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Archives of oral biology (1)
Progress in brain research (1)
Morris-Wiman, J. (2)
English, A.W. (1)
Widmer, C. G. (1)
Widmer, C.G. (1)
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Limb, Respiratory and Masticatory Muscle Compartmentalization: Developmental and Hormonal Considerations
Progress in brain research
Neuromuscular compartments are subvolumes of muscle that have unique biomechanical actions and can be activated singly or in groups to perform the necessary task. Beside unique biomechanical actions, other evidence that supports the neuromuscular compartmentalization of muscles includes segmental reflexes that preferentially excite motoneurons from the same compartment, proportions of motor unit types that differ among compartments and a central partitioning of motoneurons that innervate each compartment. The current knowledge regarding neuromuscular compartments in representative muscles involved in locomotion, respiration and mastication is presented to compare and contrast these different motor systems. Developmental features of neuromuscular compartment formation in these three motor systems are reviewed to identify when these compartments are formed, their innervation patterns and the process of refinement to achieve the adult phenotype. Finally, the role of androgen modulation of neuromuscular compartment maturation in representative muscles of these motor systems is reviewed and the impact of testosterone on specific myosin heavy chain fiber types is discussed based on recent data. In summary, neuromuscular compartments are pre-patterned output elements in muscle that undergo refinement of compartment boundaries and muscle fiber phenotype during maturation. Further studies are needed to understand how these output elements are selectively controlled during locomotion, respiration and mastication.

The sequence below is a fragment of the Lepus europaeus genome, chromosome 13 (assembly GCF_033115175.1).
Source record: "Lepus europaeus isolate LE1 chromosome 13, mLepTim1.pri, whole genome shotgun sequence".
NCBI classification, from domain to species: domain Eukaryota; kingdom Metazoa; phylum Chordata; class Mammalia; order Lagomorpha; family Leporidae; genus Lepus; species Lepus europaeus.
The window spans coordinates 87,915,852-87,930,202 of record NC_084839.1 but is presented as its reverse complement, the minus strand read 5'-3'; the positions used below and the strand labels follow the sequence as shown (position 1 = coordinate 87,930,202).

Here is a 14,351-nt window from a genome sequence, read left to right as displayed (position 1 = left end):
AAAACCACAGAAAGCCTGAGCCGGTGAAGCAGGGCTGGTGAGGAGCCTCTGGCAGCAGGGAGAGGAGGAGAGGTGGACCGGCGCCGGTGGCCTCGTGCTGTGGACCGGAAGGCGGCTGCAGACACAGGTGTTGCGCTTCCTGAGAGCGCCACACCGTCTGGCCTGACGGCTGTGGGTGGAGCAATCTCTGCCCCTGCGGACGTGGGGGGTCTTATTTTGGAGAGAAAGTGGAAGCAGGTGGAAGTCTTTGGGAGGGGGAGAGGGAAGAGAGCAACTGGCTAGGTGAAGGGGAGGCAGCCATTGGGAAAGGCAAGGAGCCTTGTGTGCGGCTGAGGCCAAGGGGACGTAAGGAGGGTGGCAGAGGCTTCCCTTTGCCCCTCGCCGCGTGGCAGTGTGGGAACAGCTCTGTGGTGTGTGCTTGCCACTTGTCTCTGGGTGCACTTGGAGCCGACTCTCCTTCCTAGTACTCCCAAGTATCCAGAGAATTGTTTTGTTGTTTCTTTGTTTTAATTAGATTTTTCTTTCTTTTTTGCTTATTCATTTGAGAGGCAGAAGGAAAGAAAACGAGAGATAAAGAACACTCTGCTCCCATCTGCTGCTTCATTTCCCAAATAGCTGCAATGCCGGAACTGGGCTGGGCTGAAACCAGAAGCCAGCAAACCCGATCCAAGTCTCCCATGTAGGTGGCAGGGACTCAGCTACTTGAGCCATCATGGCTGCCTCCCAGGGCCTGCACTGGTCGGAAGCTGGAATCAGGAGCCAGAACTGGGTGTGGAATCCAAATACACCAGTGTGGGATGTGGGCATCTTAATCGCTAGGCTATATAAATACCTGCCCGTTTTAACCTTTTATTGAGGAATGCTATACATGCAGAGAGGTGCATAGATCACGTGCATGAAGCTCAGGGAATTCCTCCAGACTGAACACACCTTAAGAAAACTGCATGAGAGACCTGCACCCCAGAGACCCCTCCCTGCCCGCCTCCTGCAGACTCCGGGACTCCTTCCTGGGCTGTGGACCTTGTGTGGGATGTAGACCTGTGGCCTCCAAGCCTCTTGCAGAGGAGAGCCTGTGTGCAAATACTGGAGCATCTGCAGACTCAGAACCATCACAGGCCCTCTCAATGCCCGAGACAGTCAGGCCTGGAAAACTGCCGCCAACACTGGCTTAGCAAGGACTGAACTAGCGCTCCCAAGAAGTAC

Developmental and Functional Considerations of Masseter Muscle Partitioning
Archives of oral biology
The masseter muscle participates in a wide variety of activities including mastication, swallowing and speech. The functional demands for accurate mandibular positioning and generation of forces during incising or a power stroke require a diverse set of forces that are determined by the innate muscle form. The complex internal tendon architecture subdivides the masseter into multiple partitions that can be further subdivided into neuromuscular compartments representing small motor unit territories. Individual masseter compartments have unique biomechanical properties that, when activated individually or in groups, can generate a wide range of sagittal and off-sagittal torques about the temporomandibular joint. The myosin heavy chain (MyHC) fiber-type distribution in the adult masseter is sexually dimorphic and is influenced by hormones such as testosterone. These testosterone-dependent changes cause a phenotype switch from slower to faster fiber-types in the male. The development of the complex organization of the masseter muscle, the MyHC fiber-type message and protein expression, and the formation of endplates appear to be pre-programmed and not under control of the muscle nerve. However, secondary myotube generation and endplate maturation are nerve dependent. The delayed development of the masseter muscle compared to the facial, tongue and jaw opening muscles may be related to the delayed functional requirements for chewing. In summary, masseter muscle form is pre-programmed prior to birth while muscle fiber contractile characteristics are refined postnatally in response to functional requirements. The motor control mechanisms that are required to coordinate the activation of discrete functional elements of this muscle remain to be determined.
masseter; masticatory muscle; tongue; compartments; development; myosin; endplate
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